Outdoor Research Carryout Airpurge Review
Our Analysis and Test Results
We tested the 15 liter Carryout Airpurge (several other sizes, both smaller and larger, are also available), a roll-top compression dry bag. It's made of 70D ripstop nylon with thermoplastic urethane lamination and fully taped seams. It features small daisy chains on both bottom sides, a bottom carry strap, and two compression straps.
The Airpurge does an impressive job keeping contents dry, considering its thin, lightweight material. It sailed through our dunking and spraying tests with flying colors, letting air out without letting water in through the permeable fabric. After being dragged behind a kayak for 30 minutes, the lighter side material did have several wet spots, though the contents stayed completely dry. That's pretty impressive for a bag that's specifically rated not submersible.
The yellow fabric also looked wet when we sprayed it for several minutes with a high-pressure garden hose, though here again, none of our belongings got wet. We discovered two important things during our testing: first, that air takes some time to eke out of the bag, and many times we had to tighten it, wait a little bit, and then tighten it again. Second, the Carryout Airpurge achieves a much better seal when it's nice and full. It easily compressed more stuff than we expected into a smaller package than we expected.
Ease of Use
Over the years, the Airpurge has been redesigned into something completely different than its previous forms. This version is quite easy to use — our favorite iteration yet. The lighter fabric on one side isn't completely opaque, allowing a little bit of light through so you can see the contents when you're searching for a specific item. The entire bag is a flared shape, with its widest point at the opening. This helps you see around your arm as you dig through the contents and also funnels anything that might be lurking at the bottom into a smaller area, making it easier to find.
The Airpurge lacks an over-the-top lid, eliminating that extra step. Instead, the two sides of the roll-top clip to the bottom of the bag and are the compression straps. This system works wonders, combining closing and compression into two straps and strongly holding the roll-top closed as you tighten the sides. Though we were skeptical of just two compression straps, they work impressively to consolidate contents. Two small daisy chain loops on each bottom corner of the bag connect around the bottom, forming a simple webbing handle. Our only complaint about using this compression dry bag is that the small, flexible clips have tons of little crevices that grab wet sand and make it difficult to operate when dirty. Other than that minor complaint, this is our favorite compression dry sack to use.
The single hand loop on the bottom of the Airpurge makes carrying this small bag a bit easier and provides a lash point if you want to attach your sack to your boat or outside of your backpack. The top of the bag also reads "Roll Me Three Times" to help you always remember how to ensure your highest level of water protection.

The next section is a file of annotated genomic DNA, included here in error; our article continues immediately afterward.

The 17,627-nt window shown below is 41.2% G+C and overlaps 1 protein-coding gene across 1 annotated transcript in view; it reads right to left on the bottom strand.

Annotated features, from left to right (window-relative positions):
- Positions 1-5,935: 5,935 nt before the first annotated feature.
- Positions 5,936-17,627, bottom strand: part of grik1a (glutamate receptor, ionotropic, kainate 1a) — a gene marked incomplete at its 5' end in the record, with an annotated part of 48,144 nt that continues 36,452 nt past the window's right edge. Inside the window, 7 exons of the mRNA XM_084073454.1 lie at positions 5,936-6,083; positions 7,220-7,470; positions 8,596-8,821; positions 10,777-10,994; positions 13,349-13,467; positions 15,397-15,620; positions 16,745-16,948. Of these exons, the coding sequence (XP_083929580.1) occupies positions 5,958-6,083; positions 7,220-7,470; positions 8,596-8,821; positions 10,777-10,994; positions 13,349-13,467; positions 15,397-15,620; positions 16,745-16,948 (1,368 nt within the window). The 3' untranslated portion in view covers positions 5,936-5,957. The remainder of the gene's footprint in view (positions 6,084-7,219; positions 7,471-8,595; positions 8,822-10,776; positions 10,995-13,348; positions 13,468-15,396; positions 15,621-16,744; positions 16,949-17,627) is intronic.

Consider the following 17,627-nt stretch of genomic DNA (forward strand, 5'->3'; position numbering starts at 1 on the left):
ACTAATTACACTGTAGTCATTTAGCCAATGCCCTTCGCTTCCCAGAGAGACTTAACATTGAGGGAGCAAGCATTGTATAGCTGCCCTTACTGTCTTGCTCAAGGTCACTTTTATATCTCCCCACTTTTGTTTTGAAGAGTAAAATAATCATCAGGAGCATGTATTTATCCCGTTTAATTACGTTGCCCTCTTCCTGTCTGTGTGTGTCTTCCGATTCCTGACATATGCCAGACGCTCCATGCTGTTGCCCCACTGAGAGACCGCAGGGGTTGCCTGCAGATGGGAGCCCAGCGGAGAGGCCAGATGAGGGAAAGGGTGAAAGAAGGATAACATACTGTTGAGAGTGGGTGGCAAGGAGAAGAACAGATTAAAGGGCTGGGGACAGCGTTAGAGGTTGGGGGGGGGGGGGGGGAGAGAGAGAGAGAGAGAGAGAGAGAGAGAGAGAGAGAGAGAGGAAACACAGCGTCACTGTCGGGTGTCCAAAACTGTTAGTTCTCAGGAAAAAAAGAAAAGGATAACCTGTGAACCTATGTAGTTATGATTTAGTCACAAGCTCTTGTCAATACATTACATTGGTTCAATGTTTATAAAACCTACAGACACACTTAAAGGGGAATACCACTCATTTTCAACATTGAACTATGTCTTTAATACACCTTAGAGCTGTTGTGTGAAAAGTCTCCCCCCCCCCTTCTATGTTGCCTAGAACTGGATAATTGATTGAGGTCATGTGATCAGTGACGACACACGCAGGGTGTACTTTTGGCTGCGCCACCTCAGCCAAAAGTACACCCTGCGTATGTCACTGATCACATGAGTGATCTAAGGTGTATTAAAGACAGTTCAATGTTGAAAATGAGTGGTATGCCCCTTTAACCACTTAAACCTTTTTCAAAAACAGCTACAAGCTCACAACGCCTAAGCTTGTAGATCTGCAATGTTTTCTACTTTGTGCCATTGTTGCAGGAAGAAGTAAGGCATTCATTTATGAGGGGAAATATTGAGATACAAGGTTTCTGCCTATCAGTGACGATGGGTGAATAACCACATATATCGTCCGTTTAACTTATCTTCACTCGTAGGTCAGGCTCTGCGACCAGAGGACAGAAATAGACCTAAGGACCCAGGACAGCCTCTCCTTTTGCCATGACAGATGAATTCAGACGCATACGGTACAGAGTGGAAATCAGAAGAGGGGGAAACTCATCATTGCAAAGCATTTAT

Two different-sized daisy chain loops are on both sides of the bottom handle (four extra loops in all), giving you more options for attaching this bag to whatever you desire. Unlike previous versions of the Airpurge, the daisy chains are located outside the area of compression, ensuring you can always choose to use them, no matter how far you've tightened those straps.
Like most lightweight gear, this compression dry bag sacrifices a bit of durability to keep it small. The 70D nylon body is ripstop, though, adding a little extra credibility if things get gnarly. Though you could carry this dry bag outside another bag, it's really meant to be a part of a packing system, further protected by living inside your backpack or a car camping tote. But if you need to carry it on its own or clip it to the top of your paddleboard, you could.
The one area we don't love about the Carryout Airpurge is its small plastic clips. They're more flexible and delicate than just about any other model's clips we tested. It's easy to accidentally clip them misaligned, which can allow them to pop open later inside your bag, releasing both the compression and waterproofness. These clips also have lots of narrow crevices and don't bend very far to release their grip. That means that small bits of sand and forest floor debris have plenty of spots to get stuck and make it nearly impossible to operate the clip when something is trapped inside. This happened to us on numerous occasions and was quite frustrating.
The Carryout Airpurge is a pretty reasonably priced model. Considering that it's also a compression sack, it's an excellent value for this type of performance. If you need a regular dry bag just to hold some things while you kayak all day, we don't recommend a compression model, though, so keep in mind your intended activities.
The Outdoor Research Carryout AirPurge is a flared-top compression dry sack that's easy to use and provides solid water protection. Its simple design is incredibly effective and our favorite compression option for wet backpacking and multi-day paddling adventures.
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